Houston Methodist. Leading Medicine

Shoulder FAQ


I'm a 44-year old male and recently diagnosed with brachial neuritis. The doctor doesn't know what caused it but thinks I was overtraining for an iron man competition. Will I recover enough to still compete? The event is about a month away.


Brachial neuritis is a fairly uncommon disorder that affects the shoulder and/or one or both arms. Brachial refers to the group of nerves in the neck and arm called the brachial plexus. Neuritis means an inflammation of the nerve.

Patients notice a sudden start to their symptoms. Some report a burning or sharp pain. Others report a throbbing sensation. The pain starts in the neck and moves down one or both arms. The pain may last a couple hours but often persists for several weeks.

For some people there's no known cause of this condition. Others link it to a viral infection, heavy exercise, surgery, or immunization (vaccination). About half the people affected have no idea what might have triggered the neuritis.

Your pain should gradually get less and less. As the pain goes away, muscle weakness becomes more obvious. Over time, the weakness may be accompanied by muscle atrophy (muscle wasting). Recovery is a very slow process, often taking a year or more. Some patients still notice mild weakness or sensory loss.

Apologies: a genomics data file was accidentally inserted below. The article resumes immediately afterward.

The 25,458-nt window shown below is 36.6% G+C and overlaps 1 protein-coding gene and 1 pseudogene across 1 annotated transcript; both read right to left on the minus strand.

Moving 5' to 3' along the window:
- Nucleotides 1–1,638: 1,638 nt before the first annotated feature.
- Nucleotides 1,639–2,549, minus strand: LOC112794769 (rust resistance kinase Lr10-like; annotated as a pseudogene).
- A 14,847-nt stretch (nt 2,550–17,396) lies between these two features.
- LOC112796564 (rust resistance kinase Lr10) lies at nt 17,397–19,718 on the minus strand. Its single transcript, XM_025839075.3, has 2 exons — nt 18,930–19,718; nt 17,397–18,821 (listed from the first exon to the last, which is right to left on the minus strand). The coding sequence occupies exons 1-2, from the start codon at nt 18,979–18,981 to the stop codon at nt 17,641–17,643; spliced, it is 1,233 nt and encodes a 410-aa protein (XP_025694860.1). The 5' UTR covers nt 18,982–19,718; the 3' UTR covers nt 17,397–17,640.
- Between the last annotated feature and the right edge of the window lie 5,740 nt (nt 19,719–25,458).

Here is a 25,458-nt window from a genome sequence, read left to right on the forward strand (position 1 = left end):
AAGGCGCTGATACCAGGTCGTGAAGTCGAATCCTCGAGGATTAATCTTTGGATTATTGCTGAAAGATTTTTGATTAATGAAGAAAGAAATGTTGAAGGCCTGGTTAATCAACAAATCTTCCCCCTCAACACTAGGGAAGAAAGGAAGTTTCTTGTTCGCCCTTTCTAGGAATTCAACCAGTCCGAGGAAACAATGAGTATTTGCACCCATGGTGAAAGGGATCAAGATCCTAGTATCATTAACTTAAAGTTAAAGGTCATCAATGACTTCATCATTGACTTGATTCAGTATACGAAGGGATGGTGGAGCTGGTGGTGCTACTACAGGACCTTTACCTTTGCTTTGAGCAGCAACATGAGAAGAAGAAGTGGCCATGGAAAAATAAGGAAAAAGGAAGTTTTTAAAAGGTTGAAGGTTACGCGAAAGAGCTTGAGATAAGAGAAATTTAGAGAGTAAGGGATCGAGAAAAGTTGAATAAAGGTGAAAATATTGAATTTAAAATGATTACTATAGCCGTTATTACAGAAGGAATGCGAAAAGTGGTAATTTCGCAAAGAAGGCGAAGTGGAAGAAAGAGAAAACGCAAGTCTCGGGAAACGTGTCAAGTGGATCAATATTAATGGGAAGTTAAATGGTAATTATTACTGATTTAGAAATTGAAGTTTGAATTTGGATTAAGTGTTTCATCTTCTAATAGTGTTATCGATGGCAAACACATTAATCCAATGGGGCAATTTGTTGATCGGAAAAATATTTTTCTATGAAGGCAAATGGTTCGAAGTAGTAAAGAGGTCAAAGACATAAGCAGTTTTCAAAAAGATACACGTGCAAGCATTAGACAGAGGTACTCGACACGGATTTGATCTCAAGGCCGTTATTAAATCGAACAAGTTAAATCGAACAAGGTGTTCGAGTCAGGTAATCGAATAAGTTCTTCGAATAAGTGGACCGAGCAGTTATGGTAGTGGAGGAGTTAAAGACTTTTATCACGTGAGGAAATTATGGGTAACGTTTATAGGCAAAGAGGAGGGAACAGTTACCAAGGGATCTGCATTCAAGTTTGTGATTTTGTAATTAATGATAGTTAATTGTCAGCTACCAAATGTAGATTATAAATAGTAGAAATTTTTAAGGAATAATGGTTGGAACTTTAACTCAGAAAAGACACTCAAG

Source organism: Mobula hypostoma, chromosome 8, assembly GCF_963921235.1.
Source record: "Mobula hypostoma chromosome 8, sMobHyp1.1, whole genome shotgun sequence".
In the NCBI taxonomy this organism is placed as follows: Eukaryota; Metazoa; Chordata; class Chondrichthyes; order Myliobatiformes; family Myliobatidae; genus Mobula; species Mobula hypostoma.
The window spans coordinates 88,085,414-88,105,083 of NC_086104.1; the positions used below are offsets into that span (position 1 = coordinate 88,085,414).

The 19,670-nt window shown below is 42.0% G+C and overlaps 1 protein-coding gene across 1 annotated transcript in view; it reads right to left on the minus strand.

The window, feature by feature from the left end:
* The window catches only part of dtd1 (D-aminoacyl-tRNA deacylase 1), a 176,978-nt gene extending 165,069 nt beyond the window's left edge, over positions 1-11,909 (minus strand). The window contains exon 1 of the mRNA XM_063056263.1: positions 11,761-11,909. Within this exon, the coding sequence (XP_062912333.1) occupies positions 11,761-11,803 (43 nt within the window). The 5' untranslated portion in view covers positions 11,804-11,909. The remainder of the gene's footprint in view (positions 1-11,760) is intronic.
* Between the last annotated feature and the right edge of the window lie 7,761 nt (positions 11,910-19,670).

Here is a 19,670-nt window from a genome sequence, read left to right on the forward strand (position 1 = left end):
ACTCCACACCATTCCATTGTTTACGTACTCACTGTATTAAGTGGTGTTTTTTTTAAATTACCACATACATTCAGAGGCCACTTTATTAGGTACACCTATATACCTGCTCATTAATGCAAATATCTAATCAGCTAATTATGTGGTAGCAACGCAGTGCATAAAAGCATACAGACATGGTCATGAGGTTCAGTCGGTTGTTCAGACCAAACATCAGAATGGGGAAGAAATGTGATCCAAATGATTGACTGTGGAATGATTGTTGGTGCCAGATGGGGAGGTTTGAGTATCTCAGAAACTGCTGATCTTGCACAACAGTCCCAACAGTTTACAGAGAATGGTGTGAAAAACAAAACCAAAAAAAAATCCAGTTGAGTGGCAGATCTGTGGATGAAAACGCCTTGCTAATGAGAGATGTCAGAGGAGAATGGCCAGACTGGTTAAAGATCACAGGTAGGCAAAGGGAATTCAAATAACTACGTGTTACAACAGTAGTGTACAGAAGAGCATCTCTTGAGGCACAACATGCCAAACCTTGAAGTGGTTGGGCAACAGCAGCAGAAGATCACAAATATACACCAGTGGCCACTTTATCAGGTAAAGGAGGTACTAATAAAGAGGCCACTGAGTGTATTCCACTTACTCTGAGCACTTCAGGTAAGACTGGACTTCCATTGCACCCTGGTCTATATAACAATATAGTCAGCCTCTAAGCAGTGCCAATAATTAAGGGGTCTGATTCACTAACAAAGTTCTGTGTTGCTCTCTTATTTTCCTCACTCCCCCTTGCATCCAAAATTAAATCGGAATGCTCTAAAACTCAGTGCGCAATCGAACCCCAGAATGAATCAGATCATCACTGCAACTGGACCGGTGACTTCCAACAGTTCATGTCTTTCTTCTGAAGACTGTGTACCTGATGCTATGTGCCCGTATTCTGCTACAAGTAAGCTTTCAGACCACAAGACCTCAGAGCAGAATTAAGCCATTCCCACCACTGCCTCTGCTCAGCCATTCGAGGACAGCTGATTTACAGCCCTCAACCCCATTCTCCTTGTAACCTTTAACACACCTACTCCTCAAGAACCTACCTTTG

Most doctors advise their patients with brachial neuritis to limit their activity until strength is fully (or nearly completely) recovered. A rehab program can help you regain motion and strength. Depending on what your doctor tells you, it may be more realistic to shoot for next year's iron man competition. Soheil M. Aval, MD, et al. Neurovascular Injuries to the Athlete's Shoulder: Part I. In Journal of the American Academy of Orthopaedic Surgeons. April 2007. Vol. 15. No. 4. Pp. 249-256.

*Disclaimer:* The information contained herein is compiled from a variety of sources. It may not be complete or timely. It does not cover all diseases, physical conditions, ailments or treatments. The information should NOT be used in place of visit with your healthcare provider, nor should you disregard the advice of your health care provider because of any information you read in this topic.
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